French beheading selfie 'sent to Syria'

Richard Carter, Stéphane Orjollet
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French police escort Yassin Salhi (C), who decapitated his boss in an attack on a gas factory, as they leave his flat in Saint-Priest on June 28, 2015

French police escort Yassin Salhi (C), who decapitated his boss in an attack on a gas factory, as they leave his flat in Saint-Priest on June 28, 2015 (AFP Photo/Philippe Desmazes)

Paris (AFP) - The gruesome "selfie" taken by a man who has confessed to beheading his boss during an attack on a gas factory in France was sent to Syria, sources close to the investigation said Sunday.

The news emerged as Yassin Salhi, 35, was being transferred from France's second city of Lyon to Paris for questioning by specialised anti-terrorist police.

Salhi confessed to the grisly crime earlier Sunday and has also given "details about the circumstances" surrounding the killing, according to sources close to the investigation.

He left the police headquarters in Lyon in a van escorted by nine unmarked cars en route to the capital.

The convoy stopped briefly at Salhi's house to pick up his passport, where several masked officers bundled him into his apartment, covering his face with a white cloth and fitting him with a bulletproof vest.

Investigators discovered Saturday that the married father-of-three had sent a photo of himself and the severed head via the WhatsApp messaging service to a number in Canada.

But officials warned the Canadian number might be a relay number and the intended recipient could be anywhere in the world.

Hundreds of French citizens have left for Iraq or Syria to wage jihad and Prime Minister Manuel Valls said earlier Sunday that 1,800 people in France were "linked" in some way to the Islamist cause.

- 'Major terrorist threat' -

After several hours of silence, Salhi began to open up to investigators about the assault, which came six months after 17 were killed in Islamist attacks in Paris that began with the massacre at the satirical magazine Charlie Hebdo.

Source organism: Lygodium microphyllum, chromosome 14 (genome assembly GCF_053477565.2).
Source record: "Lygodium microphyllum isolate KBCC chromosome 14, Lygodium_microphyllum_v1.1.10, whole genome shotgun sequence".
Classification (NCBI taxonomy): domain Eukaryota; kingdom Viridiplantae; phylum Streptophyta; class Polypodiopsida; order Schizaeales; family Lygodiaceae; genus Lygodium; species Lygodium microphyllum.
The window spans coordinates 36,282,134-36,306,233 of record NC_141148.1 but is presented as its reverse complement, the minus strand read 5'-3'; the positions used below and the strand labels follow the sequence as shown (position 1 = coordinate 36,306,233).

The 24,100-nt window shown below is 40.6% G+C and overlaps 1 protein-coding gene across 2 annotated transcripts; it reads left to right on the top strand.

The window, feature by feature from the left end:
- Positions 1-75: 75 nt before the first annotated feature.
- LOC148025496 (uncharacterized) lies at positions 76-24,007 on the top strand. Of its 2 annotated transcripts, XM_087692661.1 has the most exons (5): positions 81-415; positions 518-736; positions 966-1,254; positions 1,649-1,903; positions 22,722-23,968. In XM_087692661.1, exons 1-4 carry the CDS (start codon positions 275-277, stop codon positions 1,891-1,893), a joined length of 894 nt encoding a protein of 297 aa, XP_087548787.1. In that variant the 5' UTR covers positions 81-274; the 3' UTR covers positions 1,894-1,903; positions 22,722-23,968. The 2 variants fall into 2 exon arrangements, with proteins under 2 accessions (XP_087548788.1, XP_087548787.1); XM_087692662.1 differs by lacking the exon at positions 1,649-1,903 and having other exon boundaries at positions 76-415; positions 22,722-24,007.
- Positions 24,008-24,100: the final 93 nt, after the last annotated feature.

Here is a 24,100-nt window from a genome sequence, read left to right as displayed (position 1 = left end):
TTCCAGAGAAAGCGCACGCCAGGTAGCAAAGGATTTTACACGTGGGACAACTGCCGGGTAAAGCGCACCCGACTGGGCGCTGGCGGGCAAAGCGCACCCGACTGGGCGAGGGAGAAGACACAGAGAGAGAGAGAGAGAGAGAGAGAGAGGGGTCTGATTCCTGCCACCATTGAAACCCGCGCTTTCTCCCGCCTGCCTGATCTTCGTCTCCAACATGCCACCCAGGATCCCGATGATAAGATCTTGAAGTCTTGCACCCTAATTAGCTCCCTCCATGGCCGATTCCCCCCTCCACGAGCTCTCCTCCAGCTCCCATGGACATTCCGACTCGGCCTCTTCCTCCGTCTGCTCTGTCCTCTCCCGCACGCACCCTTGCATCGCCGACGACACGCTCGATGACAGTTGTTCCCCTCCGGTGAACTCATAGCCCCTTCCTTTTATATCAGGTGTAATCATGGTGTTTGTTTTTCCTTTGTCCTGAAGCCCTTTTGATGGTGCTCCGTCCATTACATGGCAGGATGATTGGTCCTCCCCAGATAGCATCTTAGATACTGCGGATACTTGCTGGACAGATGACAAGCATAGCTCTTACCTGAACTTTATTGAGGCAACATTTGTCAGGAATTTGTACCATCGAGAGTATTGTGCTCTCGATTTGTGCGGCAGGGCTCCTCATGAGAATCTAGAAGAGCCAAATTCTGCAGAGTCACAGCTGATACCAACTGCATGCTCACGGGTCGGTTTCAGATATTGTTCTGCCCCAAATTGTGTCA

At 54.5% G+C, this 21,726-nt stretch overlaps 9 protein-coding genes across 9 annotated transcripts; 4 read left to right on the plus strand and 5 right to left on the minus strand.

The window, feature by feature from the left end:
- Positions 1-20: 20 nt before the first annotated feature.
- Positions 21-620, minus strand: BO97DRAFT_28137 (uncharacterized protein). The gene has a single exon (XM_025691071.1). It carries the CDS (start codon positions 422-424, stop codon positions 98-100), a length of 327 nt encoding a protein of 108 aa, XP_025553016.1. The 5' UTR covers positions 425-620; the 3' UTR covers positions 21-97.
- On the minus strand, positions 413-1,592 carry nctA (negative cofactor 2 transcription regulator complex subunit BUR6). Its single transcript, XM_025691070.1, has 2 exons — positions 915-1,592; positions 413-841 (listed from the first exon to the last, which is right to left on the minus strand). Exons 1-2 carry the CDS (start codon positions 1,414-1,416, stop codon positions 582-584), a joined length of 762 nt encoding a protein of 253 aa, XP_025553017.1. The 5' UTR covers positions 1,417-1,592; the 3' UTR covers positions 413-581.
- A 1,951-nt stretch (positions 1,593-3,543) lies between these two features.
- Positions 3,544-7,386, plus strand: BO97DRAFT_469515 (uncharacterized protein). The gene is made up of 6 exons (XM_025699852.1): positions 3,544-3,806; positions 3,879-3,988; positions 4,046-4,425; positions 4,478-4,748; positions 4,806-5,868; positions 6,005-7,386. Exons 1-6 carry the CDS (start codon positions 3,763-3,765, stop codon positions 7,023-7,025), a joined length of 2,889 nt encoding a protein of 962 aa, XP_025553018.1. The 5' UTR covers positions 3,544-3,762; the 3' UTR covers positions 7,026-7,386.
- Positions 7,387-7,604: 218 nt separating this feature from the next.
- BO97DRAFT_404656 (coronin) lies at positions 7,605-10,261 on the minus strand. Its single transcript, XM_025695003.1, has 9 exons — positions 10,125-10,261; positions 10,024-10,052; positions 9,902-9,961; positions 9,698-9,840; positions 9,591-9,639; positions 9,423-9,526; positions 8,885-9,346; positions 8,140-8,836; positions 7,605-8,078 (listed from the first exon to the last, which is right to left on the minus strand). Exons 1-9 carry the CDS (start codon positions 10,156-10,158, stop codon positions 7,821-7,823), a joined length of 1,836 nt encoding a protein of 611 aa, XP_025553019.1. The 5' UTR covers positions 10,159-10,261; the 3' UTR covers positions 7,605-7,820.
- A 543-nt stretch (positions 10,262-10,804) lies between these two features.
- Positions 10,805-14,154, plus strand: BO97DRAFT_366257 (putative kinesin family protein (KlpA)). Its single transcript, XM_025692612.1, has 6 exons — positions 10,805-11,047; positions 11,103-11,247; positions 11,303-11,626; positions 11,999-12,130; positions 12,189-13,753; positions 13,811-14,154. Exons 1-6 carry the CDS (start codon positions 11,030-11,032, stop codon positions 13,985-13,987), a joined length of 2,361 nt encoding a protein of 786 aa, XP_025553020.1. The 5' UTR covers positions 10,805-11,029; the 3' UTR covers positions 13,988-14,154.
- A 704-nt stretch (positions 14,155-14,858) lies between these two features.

Authorities can hold him without charge for 96 hours.

His wife and sister, who were both taken into custody on Friday, have been released.

Salhi rammed his van into the US-owned Air Products factory near Lyon on Friday in what President Francois Hollande said was a "terrorist" attack designed to blow up the whole building.

He was overpowered by a firefighter as he was trying to prise open a bottle of acetone in an apparent suicidal bid to destroy the factory.

Police then made the shocking discovery of the severed head of Salhi's boss, 54-year-old Herve Cornara, tied to the gates of the factory near two flags on which were written the Muslim profession of faith.

Valls told French television on Sunday that the world was engaged in a "war against terrorism".

"We cannot lose this war because it's fundamentally a war of civilisation. It's our society, our civilisation that we are defending," Valls told iTELE rolling news channel.

France is facing "a major terrorist threat" which needs to be fought "over the long term", warned the prime minister.

It's not a question of whether there will be another attack, but "when" and "where", stressed Valls.

It also emerged Sunday that Salhi and Cornara may have quarrelled just two days before the killing.

According to sources close to the investigation, one of the firm's employees said Salhi had dropped a crate of expensive materials, was reprimanded by his boss and voices were raised.

- Day of bloodshed -

Friday's attack came on a day of bloodshed on three continents that saw 38 people mown down on a Tunisian beach and 26 killed in a suicide attack in a Kuwait mosque.

The Islamic State extremist group has claimed responsibility for those two attacks but no group has said it carried out the French operation.

Sources close to the investigation said Salhi was radicalised more than a decade ago after contact with Muslim convert Frederic Jean Salvi -- known as "Ali" -- who is suspected of preparing attacks in Indonesia with Al-Qaeda militants.

An autopsy on the victim has proved inconclusive, with experts unable to determine whether he was killed before being beheaded or decapitated alive.

Nearly six months after the Charlie Hebdo massacre, the attack raised painful memories for France, which is still on high alert for potential repeats.

Around 200 people in the town of Saint-Quentin-Fallavier -- where the attack took place -- staged a minute's silence in the victim's honour followed by a rousing and spontaneous rendition of the French national anthem.

Like the Charlie Hebdo attackers and Islamist Mohamed Merah who gunned down soldiers and Jewish children in the southwest city of Toulouse in 2012, Salhi had been known to French security services for "radicalisation" but slipped through the net.

Interior Minister Bernard Cazeneuve said Friday Salhi had been investigated for links to radical Salafists in Lyon, but was not known to have participated in terrorist activities and did not have a criminal record.